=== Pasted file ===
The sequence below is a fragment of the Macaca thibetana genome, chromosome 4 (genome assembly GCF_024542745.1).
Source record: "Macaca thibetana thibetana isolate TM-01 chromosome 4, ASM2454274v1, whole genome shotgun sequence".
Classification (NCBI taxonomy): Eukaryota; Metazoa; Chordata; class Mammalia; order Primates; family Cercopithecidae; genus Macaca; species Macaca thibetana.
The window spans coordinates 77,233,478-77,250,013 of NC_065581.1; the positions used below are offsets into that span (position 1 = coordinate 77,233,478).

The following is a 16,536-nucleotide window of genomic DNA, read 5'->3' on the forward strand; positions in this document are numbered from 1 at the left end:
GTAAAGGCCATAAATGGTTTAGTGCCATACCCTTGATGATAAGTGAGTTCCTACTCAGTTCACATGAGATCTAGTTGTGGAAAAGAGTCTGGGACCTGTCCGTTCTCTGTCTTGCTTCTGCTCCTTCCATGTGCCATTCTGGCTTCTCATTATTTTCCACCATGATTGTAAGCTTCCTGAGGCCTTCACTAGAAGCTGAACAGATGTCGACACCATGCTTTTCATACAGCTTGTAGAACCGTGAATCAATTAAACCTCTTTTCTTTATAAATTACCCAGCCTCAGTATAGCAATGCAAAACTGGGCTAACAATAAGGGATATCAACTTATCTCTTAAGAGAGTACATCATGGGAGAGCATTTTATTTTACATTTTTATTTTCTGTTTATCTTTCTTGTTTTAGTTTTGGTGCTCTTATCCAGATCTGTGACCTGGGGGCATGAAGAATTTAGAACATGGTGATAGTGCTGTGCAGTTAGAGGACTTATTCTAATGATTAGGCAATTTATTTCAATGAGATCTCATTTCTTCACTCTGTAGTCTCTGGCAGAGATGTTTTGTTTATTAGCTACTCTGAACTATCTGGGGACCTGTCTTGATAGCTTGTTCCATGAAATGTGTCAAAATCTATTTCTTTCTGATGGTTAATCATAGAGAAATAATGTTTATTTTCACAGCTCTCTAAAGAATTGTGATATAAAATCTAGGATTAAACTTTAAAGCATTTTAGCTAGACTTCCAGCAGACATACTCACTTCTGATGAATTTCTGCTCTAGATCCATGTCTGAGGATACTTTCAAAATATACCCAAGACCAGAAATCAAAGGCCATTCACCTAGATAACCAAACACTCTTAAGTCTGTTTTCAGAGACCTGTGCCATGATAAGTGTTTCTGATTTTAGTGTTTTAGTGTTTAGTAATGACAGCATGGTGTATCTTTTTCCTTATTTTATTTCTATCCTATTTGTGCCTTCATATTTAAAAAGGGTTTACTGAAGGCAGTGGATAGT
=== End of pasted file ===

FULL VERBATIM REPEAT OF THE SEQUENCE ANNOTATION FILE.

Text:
The sequence below is a fragment of the Macaca thibetana genome, chromosome 4 (genome assembly GCF_024542745.1).
Source record: "Macaca thibetana thibetana isolate TM-01 chromosome 4, ASM2454274v1, whole genome shotgun sequence".
Classification (NCBI taxonomy): Eukaryota; Metazoa; Chordata; class Mammalia; order Primates; family Cercopithecidae; genus Macaca; species Macaca thibetana.
The window spans coordinates 77,233,478-77,250,013 of NC_065581.1; the positions used below are offsets into that span (position 1 = coordinate 77,233,478).

The following is a 16,536-nucleotide window of genomic DNA, read 5'->3' on the forward strand; positions in this document are numbered from 1 at the left end:
GTAAAGGCCATAAATGGTTTAGTGCCATACCCTTGATGATAAGTGAGTTCCTACTCAGTTCACATGAGATCTAGTTGTGGAAAAGAGTCTGGGACCTGTCCGTTCTCTGTCTTGCTTCTGCTCCTTCCATGTGCCATTCTGGCTTCTCATTATTTTCCACCATGATTGTAAGCTTCCTGAGGCCTTCACTAGAAGCTGAACAGATGTCGACACCATGCTTTTCATACAGCTTGTAGAACCGTGAATCAATTAAACCTCTTTTCTTTATAAATTACCCAGCCTCAGTATAGCAATGCAAAACTGGGCTAACAATAAGGGATATCAACTTATCTCTTAAGAGAGTACATCATGGGAGAGCATTTTATTTTACATTTTTATTTTCTGTTTATCTTTCTTGTTTTAGTTTTGGTGCTCTTATCCAGATCTGTGACCTGGGGGCATGAAGAATTTAGAACATGGTGATAGTGCTGTGCAGTTAGAGGACTTATTCTAATGATTAGGCAATTTATTTCAATGAGATCTCATTTCTTCACTCTGTAGTCTCTGGCAGAGATGTTTTGTTTATTAGCTACTCTGAACTATCTGGGGACCTGTCTTGATAGCTTGTTCCATGAAATGTGTCAAAATCTATTTCTTTCTGATGGTTAATCATAGAGAAATAATGTTTATTTTCACAGCTCTCTAAAGAATTGTGATATAAAATCTAGGATTAAACTTTAAAGCATTTTAGCTAGACTTCCAGCAGACATACTCACTTCTGATGAATTTCTGCTCTAGATCCATGTCTGAGGATACTTTCAAAATATACCCAAGACCAGAAATCAAAGGCCATTCACCTAGATAACCAAACACTCTTAAGTCTGTTTTCAGAGACCTGTGCCATGATAAGTGTTTCTGATTTTAGTGTTTTAGTGTTTAGTAATGACAGCATGGTGTATCTTTTTCCTTATTTTATTTCTATCCTATTTGTGCCTTCATATTTAAAAAGGGTTTACTGAAGGCAGTGGATAGT